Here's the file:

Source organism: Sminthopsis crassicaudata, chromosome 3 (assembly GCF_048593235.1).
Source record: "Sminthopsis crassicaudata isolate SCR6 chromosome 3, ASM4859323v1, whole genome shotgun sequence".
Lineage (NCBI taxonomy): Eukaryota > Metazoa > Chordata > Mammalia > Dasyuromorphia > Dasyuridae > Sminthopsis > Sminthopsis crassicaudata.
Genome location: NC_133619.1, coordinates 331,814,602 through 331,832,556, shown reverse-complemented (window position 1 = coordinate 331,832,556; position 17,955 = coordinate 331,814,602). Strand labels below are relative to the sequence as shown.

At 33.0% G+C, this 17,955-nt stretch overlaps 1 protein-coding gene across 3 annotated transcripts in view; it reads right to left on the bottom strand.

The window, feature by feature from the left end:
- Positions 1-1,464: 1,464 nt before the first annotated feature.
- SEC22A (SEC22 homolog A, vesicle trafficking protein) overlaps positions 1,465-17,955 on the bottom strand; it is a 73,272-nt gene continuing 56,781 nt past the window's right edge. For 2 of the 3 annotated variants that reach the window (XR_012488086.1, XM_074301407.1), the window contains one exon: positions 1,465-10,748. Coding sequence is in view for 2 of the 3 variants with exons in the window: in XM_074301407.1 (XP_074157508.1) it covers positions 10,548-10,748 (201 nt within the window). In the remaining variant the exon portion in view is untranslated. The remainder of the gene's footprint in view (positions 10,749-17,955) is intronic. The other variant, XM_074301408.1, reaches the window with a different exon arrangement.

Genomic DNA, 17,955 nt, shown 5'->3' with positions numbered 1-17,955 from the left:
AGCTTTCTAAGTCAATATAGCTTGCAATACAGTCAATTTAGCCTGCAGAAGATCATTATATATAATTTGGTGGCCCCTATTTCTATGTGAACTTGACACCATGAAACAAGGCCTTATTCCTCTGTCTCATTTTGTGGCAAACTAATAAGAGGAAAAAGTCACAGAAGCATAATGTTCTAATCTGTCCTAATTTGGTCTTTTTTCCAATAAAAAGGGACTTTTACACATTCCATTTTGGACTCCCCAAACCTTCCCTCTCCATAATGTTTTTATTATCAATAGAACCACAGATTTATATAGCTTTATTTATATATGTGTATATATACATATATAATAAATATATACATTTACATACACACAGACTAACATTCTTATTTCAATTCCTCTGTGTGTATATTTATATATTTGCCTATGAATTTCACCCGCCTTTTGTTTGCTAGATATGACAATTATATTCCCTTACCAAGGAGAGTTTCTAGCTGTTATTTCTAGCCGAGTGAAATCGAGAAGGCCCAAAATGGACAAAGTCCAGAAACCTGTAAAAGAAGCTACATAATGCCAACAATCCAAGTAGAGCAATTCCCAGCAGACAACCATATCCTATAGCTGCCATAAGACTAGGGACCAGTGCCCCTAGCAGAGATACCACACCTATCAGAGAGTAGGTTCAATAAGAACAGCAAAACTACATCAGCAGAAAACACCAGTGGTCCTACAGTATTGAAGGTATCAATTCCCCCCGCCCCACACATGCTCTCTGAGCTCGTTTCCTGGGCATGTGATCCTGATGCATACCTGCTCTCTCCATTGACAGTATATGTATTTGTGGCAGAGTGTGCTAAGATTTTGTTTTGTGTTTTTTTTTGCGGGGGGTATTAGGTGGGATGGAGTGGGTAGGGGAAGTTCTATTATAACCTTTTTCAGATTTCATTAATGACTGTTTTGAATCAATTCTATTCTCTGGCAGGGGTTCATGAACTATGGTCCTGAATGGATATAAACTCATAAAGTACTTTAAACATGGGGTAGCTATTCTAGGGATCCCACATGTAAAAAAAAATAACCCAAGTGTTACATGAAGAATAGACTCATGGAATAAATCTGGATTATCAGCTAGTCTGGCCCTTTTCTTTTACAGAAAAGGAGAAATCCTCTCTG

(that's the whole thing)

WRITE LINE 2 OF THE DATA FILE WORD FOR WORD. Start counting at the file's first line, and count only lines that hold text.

Source record: "Sminthopsis crassicaudata isolate SCR6 chromosome 3, ASM4859323v1, whole genome shotgun sequence".